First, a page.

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Evening Land Vineyards Seven Springs Vineyard La Source Pinot Noir 2008

Pinot Noir from Eola-Amity Hills, Willamette Valley, Oregon
  • WS96
  • W&S94
  • RP93
13.5% ABV
  • W&S96
  • WS93
  • RP92
  • WS93
  • WS98
  • WE93
  • RP92
  • WS91
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13.5% ABV

Winemaker Notes

#32 Wine Spectator Top 100 of 2010

Long a source for benchmark Oregon Pinot Noir, the Seven Springs Vineyard is now a 'monopole' vineyard estate. Seven Springs was first planted in 1981. Occupying the "belly" of an east-facing ridge in the Eola Hills of Oregon's Willamette Valley, the soils of Seven Springs spring from the mineral rich red volcanic rock and are planted to a mix of Oregon Heritage and Dijon clones. Winemaker: Isabelle Meunier with Dominique Lafon, consulting winemaker.

Critical Acclaim

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WS 96
Wine Spectator
W&S 94
Wine & Spirits
2008 Eola-Amity Hills La Source Seven Springs Vineyard Pinot Noir held at first under dense blue fruit aromas, with just a little air this wine reveals fine black- and red cherry accents. It continues to evolve over time as the flavors lift off, the fresh, succulent fruit seemingly lit from within, with that high-toned grace on which Oregon originally developed its reputation. It has a hint of the forest floor and a seductive, lingering aftertaste of cherry skin. This could benefit from cellaring; then serve with roast chicken.
RP 93
Robert Parker's Wine Advocate
The 2008 Pinot Noir La Source received the same elevage but was picked from a different parcel of the vineyard. It is slightly darker in color with more perfumed and complex aromatics with the addition of some earthy minerality. Savory, supple, and elegant, it will benefit from 3-4 years of additional bottle age and offer a drinking window extending from 2013 to 2023.
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Evening Land Vineyards

Evening Land Vineyards

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Evening Land Vineyards, Eola-Amity Hills, Willamette Valley, Oregon
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Founded in 2005, Evening Land Vineyards is an ambitious and unique project dedicated to making world-class Pinot Noir and Chardonnay from the finest sites in California, Oregon and France. From the storied clay and limestone soils of Burgundy to the Eola-Amity Hills in Oregon, the true Sonoma Coast in Occidental and the western lip of Santa Barbara County's Sta. Rita Hills, Evening Land produces wines imbued with spirit of place.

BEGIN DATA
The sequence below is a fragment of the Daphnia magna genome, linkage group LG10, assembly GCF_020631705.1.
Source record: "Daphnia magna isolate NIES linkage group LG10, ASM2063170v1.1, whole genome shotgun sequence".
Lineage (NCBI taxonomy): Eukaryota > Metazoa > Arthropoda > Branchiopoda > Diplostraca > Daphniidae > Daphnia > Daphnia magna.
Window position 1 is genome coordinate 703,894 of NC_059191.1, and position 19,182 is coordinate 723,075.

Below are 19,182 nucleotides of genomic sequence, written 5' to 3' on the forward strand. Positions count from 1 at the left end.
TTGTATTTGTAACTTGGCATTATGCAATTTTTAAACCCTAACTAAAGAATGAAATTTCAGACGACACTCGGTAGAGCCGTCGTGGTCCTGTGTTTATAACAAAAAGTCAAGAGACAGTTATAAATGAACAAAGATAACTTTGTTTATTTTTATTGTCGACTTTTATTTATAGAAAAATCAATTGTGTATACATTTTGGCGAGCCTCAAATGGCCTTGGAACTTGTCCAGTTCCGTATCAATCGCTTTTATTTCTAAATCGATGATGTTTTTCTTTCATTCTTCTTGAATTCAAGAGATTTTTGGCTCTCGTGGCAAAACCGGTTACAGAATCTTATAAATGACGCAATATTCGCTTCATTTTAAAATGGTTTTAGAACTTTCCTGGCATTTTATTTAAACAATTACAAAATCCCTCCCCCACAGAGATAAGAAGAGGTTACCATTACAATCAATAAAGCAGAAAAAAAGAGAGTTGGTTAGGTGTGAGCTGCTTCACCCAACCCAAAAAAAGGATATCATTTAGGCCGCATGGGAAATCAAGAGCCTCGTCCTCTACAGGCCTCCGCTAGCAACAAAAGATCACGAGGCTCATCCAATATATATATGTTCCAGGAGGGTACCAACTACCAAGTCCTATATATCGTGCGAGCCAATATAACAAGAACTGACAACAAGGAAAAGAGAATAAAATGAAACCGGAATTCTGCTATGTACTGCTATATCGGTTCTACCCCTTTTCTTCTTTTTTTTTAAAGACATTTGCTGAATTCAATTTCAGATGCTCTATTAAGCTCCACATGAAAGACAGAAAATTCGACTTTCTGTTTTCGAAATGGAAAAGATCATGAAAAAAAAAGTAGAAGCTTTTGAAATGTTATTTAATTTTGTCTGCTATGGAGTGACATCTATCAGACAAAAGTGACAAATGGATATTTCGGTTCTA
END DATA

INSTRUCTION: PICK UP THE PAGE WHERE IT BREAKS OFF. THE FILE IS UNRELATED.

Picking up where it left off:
Eola-Amity Hills

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Running north to south, adjacent to the Willamette River, the Eola-Amity Hills AVA has shallow and well-drained soils created from ancient lava flows (called Jory), marine sediments, rocks and alluvial deposits. These soils force vine roots to dig deep, producing small grapes with great concentration. Like in the McMinnville sub-AVA, cold Pacific air streams in via the VanDuzer corridor and assists the maintenance of higher acidities in its grapes. This great concentration, combined with marked acidity, give the Eola-Amity Hills wines—namely Pinot noir—their distinct character. While the region covers 40,000 acres, no more than 1,400 acres are covered in vine.

Pinot Noir

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One of the most difficult yet rewarding grapes to grow, Pinot Noir is commonly referred to by winemakers as the “heartbreak grape.” However, the greatest red wines of Burgundy prove that it is unquestionably worth the effort. More reflective than most varieties of the land on which it is grown, Pinot Noir prefers a cool climate, requires low yields to achieve high quality, and demands care in the vineyard and lots of attention in the winery. It is an important component of Champagne and the only variety permitted in red Burgundy. Pinot Noir enjoys immense popularity internationally, most notably in Oregon, California, and New Zealand.

In the Glass

Pinot Noir Is all about red fruit—strawberry, raspberry, and cherry. It is relatively pale in color with soft tannins and lively acidity. It ranges in body from very light to the heavier side of medium, typically landing somewhere in the middle—giving it extensive possibilities for food pairing. With age (of which the best examples can handle an astounding amount), it can develop hauntingly beautiful characteristics of fresh earth, autumn leaves, and truffles.

Perfect Pairings

Pinot’s healthy acidity cuts through the oiliness of pink-fleshed fish like salmon, ocean trout, and tuna. Its mild mannered tannins don’t fight with spicy food, and give it enough structure to pair with all sorts of poultry—chicken, quail, and especially duck. As the namesake wine of Boeuf Bourguignon, it can even match with heavier fare. Pinot Noir is also very vegetarian-friendly—most notably with any dish that features mushrooms.

Sommelier Secret

Pinot Noir is dangerously drinkable, highly addictive, and has a bad habit of emptying the wallet. Look for affordable but still delicious examples from Germany (as Spätburgunder), Italy (as Pinot Nero), Chile, New Zealand, and France’s Loire Valley and Alsace regions.

PDXTOP10032CA_2008 Item# 107475